I didn’t do much with the Kenyon College speech until a few weeks ago. Frankly, I had forgotten about it. Then one of my students discovered it and asked me to show it to the class. That led to a very healthy discussion during which I connected what Wallace said to what Greene wrote.
Bingo! I made the connection between the two ideas. Why did it take me so long? Probably because I was just thinking about it. Thinking is fine but I don’t think that merely thinking creates many new ideas. The give-and-take of the class discussion stimulated me to make new connections. The diversity of opinions helped me open up new connections rather than merely deepening old connections.
Still, I didn’t have a complete thought. Then Suellen read me a paragraph from a review of the new biography of Saul Bellow. The review mentioned Bellow’s belief that imagination is “eternal naïveté”. When I realized what he meant by that, it dawned on me that it completed the thought. Greene connected to Wallace connected to Bellow.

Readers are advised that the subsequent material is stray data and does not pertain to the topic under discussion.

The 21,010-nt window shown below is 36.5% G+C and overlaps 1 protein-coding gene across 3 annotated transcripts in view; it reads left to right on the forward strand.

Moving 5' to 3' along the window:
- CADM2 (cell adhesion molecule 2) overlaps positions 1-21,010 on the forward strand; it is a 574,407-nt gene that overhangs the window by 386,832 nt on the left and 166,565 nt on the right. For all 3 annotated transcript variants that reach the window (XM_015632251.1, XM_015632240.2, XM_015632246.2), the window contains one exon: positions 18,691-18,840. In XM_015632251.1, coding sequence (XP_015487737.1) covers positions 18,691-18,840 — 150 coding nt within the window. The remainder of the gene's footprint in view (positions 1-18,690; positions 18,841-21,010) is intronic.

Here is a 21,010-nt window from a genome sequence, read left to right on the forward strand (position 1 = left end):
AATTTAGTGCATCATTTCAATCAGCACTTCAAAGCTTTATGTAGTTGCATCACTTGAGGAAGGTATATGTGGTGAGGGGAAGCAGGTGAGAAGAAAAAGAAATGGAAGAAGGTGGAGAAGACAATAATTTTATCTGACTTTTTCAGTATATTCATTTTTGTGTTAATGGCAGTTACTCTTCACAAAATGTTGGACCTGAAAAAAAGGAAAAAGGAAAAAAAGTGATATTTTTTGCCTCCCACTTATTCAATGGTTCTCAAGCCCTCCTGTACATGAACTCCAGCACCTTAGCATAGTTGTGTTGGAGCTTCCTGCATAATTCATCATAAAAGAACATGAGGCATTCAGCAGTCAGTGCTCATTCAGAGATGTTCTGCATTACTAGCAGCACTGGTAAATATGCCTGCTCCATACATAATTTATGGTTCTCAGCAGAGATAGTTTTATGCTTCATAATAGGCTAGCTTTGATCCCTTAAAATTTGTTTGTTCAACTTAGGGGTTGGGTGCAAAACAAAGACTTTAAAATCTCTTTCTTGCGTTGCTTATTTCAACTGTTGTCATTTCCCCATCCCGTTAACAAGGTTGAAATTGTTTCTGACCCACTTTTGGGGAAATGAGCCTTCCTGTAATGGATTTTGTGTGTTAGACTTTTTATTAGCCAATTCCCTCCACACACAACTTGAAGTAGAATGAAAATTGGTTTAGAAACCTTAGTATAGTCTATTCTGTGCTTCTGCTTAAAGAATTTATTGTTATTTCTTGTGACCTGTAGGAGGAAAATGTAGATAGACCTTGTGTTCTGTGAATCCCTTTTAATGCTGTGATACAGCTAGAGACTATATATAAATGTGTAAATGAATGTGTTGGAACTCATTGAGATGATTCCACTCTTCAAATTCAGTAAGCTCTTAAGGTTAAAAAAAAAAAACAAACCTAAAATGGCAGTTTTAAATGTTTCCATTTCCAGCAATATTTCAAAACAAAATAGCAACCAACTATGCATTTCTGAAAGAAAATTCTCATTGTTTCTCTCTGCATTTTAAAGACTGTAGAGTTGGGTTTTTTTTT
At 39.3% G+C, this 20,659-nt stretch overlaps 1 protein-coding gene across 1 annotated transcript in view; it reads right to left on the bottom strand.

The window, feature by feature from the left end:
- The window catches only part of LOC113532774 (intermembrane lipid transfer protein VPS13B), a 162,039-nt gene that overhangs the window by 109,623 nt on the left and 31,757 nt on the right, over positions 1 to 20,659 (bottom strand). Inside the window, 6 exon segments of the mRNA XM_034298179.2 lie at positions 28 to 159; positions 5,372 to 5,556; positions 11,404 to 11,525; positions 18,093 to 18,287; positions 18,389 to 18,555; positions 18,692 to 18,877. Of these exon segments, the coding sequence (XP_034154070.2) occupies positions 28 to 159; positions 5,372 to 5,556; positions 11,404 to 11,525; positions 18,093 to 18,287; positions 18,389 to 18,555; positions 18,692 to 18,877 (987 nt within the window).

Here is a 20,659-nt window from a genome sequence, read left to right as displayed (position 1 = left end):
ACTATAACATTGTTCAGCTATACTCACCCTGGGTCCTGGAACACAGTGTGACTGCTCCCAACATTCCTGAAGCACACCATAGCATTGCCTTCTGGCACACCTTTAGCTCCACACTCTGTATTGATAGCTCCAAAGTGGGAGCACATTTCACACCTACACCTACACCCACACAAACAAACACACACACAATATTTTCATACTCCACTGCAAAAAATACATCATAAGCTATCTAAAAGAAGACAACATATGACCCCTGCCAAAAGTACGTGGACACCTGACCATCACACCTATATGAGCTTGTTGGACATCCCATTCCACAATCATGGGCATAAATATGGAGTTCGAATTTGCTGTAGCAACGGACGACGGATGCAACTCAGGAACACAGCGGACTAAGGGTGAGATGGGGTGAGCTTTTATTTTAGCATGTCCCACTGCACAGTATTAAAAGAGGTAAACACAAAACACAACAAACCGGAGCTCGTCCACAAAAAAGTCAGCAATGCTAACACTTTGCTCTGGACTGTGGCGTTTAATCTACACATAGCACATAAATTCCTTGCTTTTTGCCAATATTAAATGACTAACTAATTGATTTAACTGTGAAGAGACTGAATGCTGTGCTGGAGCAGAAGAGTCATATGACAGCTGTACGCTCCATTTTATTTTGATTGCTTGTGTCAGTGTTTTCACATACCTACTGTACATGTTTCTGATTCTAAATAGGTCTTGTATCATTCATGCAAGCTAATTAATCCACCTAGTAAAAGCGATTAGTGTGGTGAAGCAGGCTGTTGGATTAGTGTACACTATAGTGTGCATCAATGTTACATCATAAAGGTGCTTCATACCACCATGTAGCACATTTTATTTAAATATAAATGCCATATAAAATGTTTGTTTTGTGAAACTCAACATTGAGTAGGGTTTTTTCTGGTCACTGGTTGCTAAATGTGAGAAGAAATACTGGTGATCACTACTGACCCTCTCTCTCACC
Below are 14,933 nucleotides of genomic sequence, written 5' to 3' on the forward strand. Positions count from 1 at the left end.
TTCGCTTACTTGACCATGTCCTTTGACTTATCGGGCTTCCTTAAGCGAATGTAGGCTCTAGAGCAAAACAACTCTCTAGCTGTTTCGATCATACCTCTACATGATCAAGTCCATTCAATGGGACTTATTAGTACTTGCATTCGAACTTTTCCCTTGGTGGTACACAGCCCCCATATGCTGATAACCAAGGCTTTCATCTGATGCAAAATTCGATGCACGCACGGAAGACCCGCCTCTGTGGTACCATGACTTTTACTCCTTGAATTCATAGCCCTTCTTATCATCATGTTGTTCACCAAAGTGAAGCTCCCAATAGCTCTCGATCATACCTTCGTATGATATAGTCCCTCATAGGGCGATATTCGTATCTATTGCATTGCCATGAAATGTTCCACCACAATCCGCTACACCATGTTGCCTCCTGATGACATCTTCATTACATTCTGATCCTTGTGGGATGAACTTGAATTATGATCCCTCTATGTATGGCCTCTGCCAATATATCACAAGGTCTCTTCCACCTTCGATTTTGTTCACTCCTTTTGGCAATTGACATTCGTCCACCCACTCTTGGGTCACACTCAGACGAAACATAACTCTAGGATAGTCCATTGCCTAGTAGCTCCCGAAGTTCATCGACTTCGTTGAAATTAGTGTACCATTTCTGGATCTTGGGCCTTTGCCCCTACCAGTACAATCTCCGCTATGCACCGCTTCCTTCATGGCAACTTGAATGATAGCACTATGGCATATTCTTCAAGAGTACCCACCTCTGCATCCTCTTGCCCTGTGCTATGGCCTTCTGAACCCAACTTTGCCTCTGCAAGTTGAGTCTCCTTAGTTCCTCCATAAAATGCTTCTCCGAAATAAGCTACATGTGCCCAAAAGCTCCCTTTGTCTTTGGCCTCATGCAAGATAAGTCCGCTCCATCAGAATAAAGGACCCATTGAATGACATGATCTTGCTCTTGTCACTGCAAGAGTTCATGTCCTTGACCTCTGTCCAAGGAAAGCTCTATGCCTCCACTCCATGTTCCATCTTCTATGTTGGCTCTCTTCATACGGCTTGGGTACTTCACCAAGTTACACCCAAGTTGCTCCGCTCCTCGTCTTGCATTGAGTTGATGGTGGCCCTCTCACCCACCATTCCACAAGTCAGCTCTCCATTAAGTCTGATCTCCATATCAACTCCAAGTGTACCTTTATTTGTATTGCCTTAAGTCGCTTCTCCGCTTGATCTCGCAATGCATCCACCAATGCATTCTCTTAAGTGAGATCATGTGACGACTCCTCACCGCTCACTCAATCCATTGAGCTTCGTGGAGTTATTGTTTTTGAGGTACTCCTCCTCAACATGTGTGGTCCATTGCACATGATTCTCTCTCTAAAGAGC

What can we learn from this? First, this little story illustrates Steven Johnson’s idea of the “slow hunch”. Many good ideas – and most innovations – result from mashing up existing ideas. Unfortunately, we don’t get those ideas simultaneously. We may get one in 1980, another in 2012, and another last month. The trick is to remember the first one long enough to couple it with the second one. (Writing a blog helps).
The other point is that the pure act of thinking is (often) not enough. We need to kick ideas around with other people. Diversity counts. I’m lucky that I can kick ideas around with my students. And with Suellen. If not for them, I wouldn’t be nearly as interesting as I am.